When is an agreement binding?
Effectively, there are two choices:
1) as soon as the offer is formally accepted, as in “signed, sealed and delivered”, and
2) when all the conditions are satisfied, waived or fulfilled.
Naturally, it makes a difference in terms of interpretation. Some people say 1) and other people say 2).
There are several essential elements of a contract:
1) Parties, (legal capacity)
2) Lawful object (not illegal)
3) Intention to create contract (consideration or seal)
4) Mutual agreement (offer and acceptance)
5) Agreement in respect to terms (genuine intention)
6) Agreement must be certain (definite and clear).
Once those essential elements are all present, then we have a legally binding agreement. There may very well be conditions that need to be fulfilled, satisfied or waived as the contract proceeds, but at the outset, we still have a “binding agreement”.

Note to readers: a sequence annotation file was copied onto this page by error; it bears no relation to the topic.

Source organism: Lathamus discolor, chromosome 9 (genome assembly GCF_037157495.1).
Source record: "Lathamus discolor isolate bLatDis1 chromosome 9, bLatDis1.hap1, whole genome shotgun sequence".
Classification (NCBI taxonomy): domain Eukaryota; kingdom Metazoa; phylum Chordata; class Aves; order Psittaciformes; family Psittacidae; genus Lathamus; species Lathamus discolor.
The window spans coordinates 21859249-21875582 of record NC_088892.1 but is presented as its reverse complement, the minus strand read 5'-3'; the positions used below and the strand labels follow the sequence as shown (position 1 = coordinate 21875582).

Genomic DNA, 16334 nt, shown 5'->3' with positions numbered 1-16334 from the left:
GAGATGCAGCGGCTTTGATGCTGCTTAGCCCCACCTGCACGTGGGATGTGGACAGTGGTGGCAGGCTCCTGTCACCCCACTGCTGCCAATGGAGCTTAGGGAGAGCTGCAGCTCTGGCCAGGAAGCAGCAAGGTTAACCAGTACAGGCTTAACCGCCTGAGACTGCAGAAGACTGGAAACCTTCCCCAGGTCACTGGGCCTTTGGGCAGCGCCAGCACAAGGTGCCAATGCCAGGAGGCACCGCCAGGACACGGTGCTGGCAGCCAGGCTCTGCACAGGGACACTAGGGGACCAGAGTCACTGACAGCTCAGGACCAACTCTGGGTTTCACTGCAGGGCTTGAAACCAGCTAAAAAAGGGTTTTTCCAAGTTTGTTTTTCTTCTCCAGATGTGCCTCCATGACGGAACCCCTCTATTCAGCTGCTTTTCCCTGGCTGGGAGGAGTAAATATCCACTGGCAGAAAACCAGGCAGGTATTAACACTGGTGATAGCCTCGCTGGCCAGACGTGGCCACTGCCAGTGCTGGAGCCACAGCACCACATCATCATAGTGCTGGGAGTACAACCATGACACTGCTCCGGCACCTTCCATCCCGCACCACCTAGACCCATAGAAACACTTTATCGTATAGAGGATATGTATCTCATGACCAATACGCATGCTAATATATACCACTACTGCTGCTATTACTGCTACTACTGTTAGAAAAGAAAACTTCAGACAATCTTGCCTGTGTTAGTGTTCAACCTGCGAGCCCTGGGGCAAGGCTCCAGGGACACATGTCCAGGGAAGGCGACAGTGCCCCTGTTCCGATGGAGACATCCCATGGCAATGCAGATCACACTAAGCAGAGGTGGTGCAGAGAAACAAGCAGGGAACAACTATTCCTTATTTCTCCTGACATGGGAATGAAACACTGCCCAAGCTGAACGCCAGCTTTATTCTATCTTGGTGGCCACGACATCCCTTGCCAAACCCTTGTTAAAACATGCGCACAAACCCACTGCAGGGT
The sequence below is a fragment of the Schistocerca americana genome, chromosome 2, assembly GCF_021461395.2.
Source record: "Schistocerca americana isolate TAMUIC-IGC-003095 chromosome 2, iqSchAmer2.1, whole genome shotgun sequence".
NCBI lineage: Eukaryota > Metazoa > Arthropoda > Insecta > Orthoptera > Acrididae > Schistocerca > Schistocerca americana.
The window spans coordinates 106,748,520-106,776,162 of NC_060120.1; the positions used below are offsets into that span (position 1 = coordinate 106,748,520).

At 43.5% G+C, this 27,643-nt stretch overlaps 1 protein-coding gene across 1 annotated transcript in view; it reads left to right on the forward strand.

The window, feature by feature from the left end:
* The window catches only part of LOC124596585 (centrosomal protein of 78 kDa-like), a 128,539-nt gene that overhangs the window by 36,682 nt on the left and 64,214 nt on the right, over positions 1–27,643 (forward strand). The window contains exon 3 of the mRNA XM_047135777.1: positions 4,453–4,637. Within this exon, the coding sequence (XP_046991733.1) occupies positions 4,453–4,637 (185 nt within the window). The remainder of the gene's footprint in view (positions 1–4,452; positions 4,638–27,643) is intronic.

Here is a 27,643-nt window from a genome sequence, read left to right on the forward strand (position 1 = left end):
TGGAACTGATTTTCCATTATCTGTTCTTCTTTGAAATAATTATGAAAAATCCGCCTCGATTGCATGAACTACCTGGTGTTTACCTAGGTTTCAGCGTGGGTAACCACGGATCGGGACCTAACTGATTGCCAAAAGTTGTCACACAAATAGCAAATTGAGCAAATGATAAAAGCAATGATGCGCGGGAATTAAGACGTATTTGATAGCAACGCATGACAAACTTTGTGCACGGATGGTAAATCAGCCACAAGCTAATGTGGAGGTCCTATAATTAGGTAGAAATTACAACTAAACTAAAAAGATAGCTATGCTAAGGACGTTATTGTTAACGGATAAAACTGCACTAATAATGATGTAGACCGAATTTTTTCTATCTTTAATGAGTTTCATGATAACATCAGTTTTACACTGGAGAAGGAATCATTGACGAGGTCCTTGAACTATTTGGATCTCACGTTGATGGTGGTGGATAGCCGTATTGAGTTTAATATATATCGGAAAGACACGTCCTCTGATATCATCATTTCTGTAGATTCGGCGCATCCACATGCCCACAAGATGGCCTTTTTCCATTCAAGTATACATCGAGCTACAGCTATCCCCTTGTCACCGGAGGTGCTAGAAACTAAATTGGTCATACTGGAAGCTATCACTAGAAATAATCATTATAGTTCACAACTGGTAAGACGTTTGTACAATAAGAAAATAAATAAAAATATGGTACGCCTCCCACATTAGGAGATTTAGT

In dealing with the conditions, the contract itself may specify the consequences, but nevertheless, we started out with a legally binding agreement.
So, why all the problems? Apparently, many waivers, amendments, fulfillments etc. will include a phrase to the effect that “… this agreement is now firm and binding”. That is just confusing. It was already “firm and binding”. There just happened to be an outstanding condition that required resolution.
The result is that some practitioners have come to the conclusion that the contract was not “firm and binding” at the outset, but rather later, upon resolution of the condition. That view would be in error.
Brian Madigan LL.B., Broker